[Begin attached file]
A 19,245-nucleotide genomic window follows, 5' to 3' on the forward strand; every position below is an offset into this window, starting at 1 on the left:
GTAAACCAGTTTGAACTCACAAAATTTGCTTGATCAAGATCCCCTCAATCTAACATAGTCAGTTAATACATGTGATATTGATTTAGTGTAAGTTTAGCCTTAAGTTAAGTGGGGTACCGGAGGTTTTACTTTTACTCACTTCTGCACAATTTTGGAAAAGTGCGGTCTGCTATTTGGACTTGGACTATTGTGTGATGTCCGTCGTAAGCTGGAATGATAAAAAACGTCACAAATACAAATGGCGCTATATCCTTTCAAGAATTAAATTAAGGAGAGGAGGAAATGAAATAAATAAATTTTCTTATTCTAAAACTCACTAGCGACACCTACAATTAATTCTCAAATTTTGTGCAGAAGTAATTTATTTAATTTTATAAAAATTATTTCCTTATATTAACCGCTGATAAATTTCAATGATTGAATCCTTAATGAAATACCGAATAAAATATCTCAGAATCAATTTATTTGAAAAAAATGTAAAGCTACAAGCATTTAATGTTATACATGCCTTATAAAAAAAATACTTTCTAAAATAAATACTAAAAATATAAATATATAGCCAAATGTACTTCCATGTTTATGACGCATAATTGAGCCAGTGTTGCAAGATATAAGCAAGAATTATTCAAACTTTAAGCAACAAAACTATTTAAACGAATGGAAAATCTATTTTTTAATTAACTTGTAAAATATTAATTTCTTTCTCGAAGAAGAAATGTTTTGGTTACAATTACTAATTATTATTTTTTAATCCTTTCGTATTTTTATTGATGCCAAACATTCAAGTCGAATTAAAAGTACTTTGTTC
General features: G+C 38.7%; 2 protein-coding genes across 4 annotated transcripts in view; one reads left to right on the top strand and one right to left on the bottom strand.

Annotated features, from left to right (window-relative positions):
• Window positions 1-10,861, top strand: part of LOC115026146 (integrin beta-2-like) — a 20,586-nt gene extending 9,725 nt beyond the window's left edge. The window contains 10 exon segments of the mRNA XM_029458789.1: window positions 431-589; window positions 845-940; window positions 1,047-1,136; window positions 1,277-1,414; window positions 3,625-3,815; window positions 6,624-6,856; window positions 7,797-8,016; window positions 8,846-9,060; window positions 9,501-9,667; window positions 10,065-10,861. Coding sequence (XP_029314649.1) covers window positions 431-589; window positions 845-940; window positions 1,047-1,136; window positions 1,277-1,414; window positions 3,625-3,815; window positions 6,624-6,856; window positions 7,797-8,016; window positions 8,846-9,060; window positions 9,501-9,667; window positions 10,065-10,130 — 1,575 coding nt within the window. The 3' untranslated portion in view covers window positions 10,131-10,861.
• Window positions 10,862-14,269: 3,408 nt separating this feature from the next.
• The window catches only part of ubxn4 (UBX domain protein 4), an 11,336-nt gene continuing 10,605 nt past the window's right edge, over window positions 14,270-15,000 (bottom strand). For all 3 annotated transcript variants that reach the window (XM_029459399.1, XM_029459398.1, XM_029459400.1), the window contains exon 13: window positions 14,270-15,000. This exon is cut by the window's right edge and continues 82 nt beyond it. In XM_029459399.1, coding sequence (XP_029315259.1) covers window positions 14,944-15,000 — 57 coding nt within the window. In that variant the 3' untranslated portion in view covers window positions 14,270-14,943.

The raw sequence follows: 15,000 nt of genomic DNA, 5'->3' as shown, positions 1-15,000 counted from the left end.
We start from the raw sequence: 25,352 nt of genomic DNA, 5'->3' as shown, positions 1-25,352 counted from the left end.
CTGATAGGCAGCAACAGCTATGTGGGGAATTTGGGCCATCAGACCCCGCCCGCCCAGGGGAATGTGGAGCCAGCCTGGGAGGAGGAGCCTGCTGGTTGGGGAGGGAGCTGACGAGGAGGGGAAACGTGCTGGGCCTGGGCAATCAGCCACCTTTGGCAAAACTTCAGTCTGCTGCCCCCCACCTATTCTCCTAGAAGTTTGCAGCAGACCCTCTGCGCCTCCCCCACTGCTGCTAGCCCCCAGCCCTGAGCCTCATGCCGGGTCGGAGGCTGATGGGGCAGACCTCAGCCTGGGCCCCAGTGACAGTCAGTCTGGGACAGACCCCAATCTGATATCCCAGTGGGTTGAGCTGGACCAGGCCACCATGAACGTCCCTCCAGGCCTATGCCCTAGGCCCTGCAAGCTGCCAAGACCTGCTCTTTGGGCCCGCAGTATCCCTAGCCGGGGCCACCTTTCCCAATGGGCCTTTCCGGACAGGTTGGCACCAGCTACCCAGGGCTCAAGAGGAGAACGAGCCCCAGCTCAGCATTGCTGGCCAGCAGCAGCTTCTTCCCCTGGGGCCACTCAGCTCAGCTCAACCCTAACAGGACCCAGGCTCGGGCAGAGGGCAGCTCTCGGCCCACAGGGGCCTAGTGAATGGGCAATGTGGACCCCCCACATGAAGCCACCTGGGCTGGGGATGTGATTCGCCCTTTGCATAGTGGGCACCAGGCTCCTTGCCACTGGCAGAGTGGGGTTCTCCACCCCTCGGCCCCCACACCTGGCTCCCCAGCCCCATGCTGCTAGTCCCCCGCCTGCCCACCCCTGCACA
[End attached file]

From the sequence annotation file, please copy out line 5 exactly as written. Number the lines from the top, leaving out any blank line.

• Window positions 1-10,861, top strand: part of LOC115026146 (integrin beta-2-like) — a 20,586-nt gene extending 9,725 nt beyond the window's left edge. The window contains 10 exon segments of the mRNA XM_029458789.1: window positions 431-589; window positions 845-940; window positions 1,047-1,136; window positions 1,277-1,414; window positions 3,625-3,815; window positions 6,624-6,856; window positions 7,797-8,016; window positions 8,846-9,060; window positions 9,501-9,667; window positions 10,065-10,861. Coding sequence (XP_029314649.1) covers window positions 431-589; window positions 845-940; window positions 1,047-1,136; window positions 1,277-1,414; window positions 3,625-3,815; window positions 6,624-6,856; window positions 7,797-8,016; window positions 8,846-9,060; window positions 9,501-9,667; window positions 10,065-10,130 — 1,575 coding nt within the window. The 3' untranslated portion in view covers window positions 10,131-10,861.